A little nostalgia for somewhere I’ve never been


Alpine Self-Serve Restaurant, 1960 courtesy of the Seattle Municipal Archives [flickr] via our group pool [#]

While enjoying a cup of coffee and some live jazz at Zoka tonight, I ran into a self-described Seattle old-timer. He was more than happy to tell us about Tangletown’s history, and spent a long time musing about this place that no longer exists- at least, not near Green Lake.

Once upon a time, there was a place called Honey Bear across the street, and in the good old days, that was where everyone went. You’d run into people from Denmark and Sweden while getting $1 cinnamon rolls, and people talked to each other- it wasn’t unheard of for customers to just randomly ask if other customers wanted to go walk around Green Lake after their meal. According to our new friend, Honey Bear was world-famous, because it was so homey and cozy, and one visitor attempted to recreate it in his home country, but was unsuccessful. As these things often go, Honey Bear’s owners sold it, and the new owners weren’t engaged in the day-to-day management, and changed the staff and the atmosphere, leading to its eventual death.

Stories like this make me miss the Seattle I never knew. It’s hard to imagine a restaurant where Seattleites actually talked to each other, and hung out together after meals, though this gentleman’s personality made me believe that perhaps once upon a time, Seattle was the kind of place where these things could happen. Honey Bear has reincarnated in Ravenna and Lake Forest Park, so perhaps I’ll discover a similar community if I manage to venture up that direction; but it does make me nostalgic for this magical place this man described, that I won’t ever be a part of.

It does make me wonder if there are other places that have that kind of friendly following that I just haven’t discovered yet… and also, whether there are other places old-timer Seattleites get nostalgic for that I should know about, even if I won’t ever be able to experience them. So, those of you who have been here for a while, what am I missing?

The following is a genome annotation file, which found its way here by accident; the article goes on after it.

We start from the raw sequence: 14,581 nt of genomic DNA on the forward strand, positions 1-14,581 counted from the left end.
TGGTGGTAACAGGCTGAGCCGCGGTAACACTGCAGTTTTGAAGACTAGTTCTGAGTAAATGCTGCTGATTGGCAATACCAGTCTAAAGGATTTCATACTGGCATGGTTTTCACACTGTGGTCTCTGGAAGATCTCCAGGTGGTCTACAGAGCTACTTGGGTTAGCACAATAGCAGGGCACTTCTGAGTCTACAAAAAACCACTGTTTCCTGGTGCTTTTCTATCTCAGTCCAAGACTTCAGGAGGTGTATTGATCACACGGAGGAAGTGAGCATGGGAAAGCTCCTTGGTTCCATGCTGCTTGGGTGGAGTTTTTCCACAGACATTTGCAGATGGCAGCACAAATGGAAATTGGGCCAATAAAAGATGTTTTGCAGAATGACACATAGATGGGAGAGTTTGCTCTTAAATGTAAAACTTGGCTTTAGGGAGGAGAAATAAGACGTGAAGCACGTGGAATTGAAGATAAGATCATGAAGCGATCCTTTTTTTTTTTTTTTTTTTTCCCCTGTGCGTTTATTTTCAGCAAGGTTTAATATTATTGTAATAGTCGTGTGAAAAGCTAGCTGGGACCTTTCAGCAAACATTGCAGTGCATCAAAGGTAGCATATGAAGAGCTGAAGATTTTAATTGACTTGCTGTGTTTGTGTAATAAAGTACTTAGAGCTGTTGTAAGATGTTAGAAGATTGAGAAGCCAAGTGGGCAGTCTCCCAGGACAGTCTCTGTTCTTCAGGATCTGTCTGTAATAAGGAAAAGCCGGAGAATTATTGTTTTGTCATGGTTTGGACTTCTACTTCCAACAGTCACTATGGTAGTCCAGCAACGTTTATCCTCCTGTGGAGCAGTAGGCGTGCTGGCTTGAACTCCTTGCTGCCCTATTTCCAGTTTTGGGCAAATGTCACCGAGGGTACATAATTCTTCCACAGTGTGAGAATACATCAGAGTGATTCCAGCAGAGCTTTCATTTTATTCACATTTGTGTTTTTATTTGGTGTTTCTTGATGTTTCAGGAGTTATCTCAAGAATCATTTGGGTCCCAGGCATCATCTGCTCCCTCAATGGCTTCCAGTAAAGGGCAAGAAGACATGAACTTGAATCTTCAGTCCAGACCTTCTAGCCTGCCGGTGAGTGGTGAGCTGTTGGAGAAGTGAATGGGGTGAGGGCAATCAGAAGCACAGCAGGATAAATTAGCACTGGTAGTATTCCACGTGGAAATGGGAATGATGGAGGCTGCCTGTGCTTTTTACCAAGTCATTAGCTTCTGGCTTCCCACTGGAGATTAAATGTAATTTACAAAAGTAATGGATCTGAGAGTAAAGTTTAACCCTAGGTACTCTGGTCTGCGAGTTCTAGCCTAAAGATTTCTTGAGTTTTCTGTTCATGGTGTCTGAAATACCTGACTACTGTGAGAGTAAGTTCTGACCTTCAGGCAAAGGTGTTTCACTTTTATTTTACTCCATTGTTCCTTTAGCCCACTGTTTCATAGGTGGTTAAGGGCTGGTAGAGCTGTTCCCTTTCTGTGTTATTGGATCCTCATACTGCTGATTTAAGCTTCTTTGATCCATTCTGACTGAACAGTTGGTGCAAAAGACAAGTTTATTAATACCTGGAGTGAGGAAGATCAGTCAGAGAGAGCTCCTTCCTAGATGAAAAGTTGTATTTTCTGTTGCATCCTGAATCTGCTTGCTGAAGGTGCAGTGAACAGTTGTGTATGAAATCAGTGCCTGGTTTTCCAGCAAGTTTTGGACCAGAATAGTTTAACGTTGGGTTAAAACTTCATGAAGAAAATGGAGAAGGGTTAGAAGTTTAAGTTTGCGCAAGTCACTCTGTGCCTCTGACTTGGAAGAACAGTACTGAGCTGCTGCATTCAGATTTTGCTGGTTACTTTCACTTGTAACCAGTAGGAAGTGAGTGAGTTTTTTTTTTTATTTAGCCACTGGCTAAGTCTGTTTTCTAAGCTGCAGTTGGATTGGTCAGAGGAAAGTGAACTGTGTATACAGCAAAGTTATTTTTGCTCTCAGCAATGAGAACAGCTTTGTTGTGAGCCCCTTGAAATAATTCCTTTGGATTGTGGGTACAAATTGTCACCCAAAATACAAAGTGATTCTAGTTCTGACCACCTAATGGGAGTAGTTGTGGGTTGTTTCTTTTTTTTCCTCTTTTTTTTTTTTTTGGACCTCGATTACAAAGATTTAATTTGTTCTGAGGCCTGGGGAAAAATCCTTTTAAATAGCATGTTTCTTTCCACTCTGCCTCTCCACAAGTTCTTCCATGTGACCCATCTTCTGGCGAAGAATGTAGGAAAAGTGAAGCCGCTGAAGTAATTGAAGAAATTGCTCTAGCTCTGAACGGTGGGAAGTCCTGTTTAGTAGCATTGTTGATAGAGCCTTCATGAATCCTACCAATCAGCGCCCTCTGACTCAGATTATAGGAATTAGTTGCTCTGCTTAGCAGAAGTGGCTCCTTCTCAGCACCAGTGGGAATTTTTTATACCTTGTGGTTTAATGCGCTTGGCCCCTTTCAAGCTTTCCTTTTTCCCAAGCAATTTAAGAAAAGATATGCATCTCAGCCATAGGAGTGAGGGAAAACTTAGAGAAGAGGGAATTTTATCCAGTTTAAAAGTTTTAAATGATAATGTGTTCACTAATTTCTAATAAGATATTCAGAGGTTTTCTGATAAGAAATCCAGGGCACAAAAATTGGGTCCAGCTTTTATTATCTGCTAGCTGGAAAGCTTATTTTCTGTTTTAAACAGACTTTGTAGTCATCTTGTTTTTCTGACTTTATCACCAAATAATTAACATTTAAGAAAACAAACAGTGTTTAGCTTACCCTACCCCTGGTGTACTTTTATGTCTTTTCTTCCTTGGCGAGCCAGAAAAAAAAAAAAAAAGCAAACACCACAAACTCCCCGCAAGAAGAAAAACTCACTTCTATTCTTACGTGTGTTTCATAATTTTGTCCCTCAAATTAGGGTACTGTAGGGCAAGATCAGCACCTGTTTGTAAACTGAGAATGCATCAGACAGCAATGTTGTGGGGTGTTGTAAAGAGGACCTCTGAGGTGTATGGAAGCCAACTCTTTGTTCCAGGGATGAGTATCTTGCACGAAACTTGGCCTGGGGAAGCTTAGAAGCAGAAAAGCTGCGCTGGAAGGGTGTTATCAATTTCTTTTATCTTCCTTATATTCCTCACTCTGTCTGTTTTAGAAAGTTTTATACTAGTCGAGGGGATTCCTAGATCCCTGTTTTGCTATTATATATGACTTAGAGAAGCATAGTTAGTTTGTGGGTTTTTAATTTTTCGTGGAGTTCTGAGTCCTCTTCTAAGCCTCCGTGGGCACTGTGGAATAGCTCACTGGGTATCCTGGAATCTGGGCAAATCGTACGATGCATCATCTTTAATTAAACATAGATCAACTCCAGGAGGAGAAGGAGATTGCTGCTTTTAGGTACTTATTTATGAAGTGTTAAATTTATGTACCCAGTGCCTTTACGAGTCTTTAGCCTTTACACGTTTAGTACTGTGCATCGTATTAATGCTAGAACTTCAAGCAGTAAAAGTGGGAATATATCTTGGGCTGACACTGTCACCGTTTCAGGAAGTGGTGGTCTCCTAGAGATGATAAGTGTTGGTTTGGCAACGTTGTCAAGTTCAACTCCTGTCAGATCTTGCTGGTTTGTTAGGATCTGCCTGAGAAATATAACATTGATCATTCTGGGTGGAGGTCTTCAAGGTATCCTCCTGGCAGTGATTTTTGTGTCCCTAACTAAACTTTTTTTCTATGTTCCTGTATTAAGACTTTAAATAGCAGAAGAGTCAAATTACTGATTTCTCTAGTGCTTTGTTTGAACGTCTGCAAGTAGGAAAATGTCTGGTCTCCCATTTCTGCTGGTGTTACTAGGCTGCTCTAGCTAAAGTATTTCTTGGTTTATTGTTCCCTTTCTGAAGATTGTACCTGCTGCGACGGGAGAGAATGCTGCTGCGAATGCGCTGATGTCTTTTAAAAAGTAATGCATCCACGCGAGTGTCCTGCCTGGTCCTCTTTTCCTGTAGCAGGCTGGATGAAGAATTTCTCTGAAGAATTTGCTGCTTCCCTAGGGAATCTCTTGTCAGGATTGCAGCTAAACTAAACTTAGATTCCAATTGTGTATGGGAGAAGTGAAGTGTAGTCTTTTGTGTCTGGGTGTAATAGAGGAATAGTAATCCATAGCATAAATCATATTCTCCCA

5 Comments so far

  1. zeebleoop on November 30th, 2008 @ 1:16 am

    "Stories like this make me miss the Seattle I never knew. It’s hard to imagine a restaurant where Seattleites actually talked to each other, and hung out together after meals…"

    so here’s a question, when was the last time YOU talked to the other restaurant patrons? when was the last time YOU asked them to go for a walk after work?

    it’s all well and good to miss a seattle you never knew but to pine for something that you could easily create yourself seems hypocritical. you want the benefits of a friendly community but aren’t willing to take it upon yourself to make that community happen.

    next time you are in a restaurant, how about striking up conversation with your fellow diners? and then how about asking them to go for a walk? lead by example.


  2. Beth (sea_beth2) on November 30th, 2008 @ 3:13 am

    I guess I didn’t mention that I was the one that struck up the conversation with our neighbor. I usually try to, particularly at Zoka, because it’s a cozy place, and am not often successful. But tonight was very special :) Heck, I would have asked him to go for a walk if it hadn’t been dark by the time we started the conversation.


  3. k8lyn on November 30th, 2008 @ 9:20 am

    Beth, I’ve been to both Honey Bear 2.0 locations and love them. In fact, you have inspired me to go get some work done there today. When I was in school, I studied alone and with friends regularly at the Ravenna location; it’s the perfect spot, their orange pecan rolls are THE BOMB, and they have bottomless coffee refills. And you know what, I have had some amazing unexpected conversations with strangers at both Lake Forest Park and Ravenna. Thanks for reminding me :)


  4. Ryan (ryanhealy) on November 30th, 2008 @ 9:54 am

    Nice post, Beth. I wish I could recommend a place like you describe. If you find one, let us know.


  5. Dylan (dylan) on December 1st, 2008 @ 2:38 pm

    As I recall, the Tangletown Honeybear (which wasn’t Tangletown back then, but anyway) closed because the space they were in was getting demolished to make way for a condo, and they really didn’t want to move. The Ravenna Honeybear didn’t last more than a couple years. IIRC, that space they were in was a PCC before.

    I went out for coffee with a high school friend at Honeybear 1.0, back in the mid-90s. She told me how much she didn’t like Seattle, how people were cold and the rain was getting to her. She ended up moving back to Oklahoma. I stayed.



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